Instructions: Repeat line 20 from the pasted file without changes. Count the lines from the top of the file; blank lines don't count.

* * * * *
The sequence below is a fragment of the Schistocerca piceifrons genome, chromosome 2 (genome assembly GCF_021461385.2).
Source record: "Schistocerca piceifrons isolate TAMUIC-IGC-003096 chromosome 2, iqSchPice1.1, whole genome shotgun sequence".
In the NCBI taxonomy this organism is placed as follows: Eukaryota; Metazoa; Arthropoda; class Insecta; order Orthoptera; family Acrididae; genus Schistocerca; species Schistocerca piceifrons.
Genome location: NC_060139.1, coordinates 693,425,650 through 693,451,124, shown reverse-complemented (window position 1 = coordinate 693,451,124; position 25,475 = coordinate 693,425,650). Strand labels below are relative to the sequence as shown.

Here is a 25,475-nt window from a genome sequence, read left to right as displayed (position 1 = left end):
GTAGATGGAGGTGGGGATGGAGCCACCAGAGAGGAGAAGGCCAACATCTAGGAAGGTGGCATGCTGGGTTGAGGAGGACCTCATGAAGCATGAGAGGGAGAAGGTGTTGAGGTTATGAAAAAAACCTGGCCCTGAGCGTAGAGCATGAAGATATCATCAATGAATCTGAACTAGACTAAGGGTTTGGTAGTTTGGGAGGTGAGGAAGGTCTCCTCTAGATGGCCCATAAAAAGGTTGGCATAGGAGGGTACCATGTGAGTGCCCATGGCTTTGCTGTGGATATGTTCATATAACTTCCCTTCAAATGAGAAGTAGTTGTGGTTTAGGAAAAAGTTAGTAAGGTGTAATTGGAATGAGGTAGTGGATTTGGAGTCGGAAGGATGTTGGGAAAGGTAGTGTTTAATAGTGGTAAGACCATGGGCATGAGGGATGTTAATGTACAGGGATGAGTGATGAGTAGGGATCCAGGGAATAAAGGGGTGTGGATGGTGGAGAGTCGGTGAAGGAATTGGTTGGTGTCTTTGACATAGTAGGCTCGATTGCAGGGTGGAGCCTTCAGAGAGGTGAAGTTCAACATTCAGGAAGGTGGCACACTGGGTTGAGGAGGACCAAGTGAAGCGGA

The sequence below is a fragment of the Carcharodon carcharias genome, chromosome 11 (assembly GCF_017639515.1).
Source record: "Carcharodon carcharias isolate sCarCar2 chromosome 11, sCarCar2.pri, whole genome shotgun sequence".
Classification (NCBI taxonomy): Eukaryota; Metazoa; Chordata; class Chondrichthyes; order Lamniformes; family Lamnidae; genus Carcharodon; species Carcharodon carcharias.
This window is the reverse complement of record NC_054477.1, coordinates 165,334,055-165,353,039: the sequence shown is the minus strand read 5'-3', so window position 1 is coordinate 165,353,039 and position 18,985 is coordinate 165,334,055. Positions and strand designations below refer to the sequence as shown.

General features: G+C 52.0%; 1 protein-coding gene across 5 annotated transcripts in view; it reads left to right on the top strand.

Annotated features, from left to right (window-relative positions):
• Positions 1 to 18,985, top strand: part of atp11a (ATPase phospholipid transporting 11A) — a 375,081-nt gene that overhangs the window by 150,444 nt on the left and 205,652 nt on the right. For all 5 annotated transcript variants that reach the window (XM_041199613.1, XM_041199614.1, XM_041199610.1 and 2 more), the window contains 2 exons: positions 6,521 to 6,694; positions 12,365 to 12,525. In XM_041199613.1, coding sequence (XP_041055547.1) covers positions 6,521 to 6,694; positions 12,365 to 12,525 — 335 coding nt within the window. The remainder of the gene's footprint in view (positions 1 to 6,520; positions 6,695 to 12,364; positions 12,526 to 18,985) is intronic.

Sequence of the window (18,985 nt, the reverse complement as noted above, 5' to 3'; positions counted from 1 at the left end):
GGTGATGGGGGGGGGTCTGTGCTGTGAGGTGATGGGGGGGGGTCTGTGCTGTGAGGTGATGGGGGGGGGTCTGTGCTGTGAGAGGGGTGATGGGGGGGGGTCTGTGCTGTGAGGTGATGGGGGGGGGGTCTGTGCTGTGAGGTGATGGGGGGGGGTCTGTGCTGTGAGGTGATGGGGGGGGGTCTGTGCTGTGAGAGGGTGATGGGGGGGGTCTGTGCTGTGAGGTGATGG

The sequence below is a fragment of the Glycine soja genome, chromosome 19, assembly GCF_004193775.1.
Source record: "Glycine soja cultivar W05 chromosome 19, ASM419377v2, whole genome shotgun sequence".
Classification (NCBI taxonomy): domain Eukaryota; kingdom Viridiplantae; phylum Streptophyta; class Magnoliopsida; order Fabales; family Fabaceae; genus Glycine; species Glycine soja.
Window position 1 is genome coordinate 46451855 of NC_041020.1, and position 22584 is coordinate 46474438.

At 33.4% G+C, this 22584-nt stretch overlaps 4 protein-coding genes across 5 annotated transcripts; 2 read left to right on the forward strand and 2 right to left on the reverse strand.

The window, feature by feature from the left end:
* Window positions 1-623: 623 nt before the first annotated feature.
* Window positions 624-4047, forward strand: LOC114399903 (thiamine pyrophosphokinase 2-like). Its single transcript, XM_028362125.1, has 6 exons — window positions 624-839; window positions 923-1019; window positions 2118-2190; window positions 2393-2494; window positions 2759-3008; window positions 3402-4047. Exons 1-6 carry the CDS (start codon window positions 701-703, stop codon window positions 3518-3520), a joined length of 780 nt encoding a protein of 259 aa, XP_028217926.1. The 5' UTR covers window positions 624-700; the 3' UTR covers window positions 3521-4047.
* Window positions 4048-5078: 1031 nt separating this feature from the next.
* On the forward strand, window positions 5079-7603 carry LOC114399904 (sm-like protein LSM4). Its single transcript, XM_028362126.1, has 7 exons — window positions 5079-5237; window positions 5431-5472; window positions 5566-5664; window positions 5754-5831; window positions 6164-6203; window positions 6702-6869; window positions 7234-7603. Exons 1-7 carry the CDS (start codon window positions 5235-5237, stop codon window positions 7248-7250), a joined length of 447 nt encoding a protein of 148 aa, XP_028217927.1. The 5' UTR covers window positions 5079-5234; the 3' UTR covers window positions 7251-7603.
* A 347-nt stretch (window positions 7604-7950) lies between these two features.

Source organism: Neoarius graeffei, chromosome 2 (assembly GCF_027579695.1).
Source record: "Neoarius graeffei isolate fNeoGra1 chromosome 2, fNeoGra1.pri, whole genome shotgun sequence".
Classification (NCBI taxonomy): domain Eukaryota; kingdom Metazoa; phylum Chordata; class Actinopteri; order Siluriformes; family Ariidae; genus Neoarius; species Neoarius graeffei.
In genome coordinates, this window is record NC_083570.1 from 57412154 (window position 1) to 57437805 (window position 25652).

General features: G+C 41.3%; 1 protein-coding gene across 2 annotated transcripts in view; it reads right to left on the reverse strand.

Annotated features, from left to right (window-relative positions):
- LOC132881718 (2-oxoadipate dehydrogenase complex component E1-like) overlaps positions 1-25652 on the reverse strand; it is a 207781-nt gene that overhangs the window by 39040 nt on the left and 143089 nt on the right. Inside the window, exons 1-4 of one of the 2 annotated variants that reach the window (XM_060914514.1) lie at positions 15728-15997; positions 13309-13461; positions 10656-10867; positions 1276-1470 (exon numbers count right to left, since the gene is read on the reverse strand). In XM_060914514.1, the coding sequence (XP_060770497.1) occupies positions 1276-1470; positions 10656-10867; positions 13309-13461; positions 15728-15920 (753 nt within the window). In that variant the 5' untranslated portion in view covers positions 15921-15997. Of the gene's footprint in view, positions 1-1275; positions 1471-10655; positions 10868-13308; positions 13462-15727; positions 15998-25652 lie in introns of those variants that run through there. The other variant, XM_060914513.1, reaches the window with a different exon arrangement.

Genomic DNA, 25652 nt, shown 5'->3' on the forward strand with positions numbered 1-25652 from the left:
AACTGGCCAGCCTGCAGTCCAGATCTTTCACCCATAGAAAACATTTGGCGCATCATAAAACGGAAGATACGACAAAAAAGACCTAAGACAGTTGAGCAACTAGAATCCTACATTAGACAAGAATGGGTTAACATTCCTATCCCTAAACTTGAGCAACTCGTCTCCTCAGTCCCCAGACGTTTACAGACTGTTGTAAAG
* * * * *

At 33.4% G+C, this 22584-nt stretch overlaps 4 protein-coding genes across 5 annotated transcripts; 2 read left to right on the forward strand and 2 right to left on the reverse strand.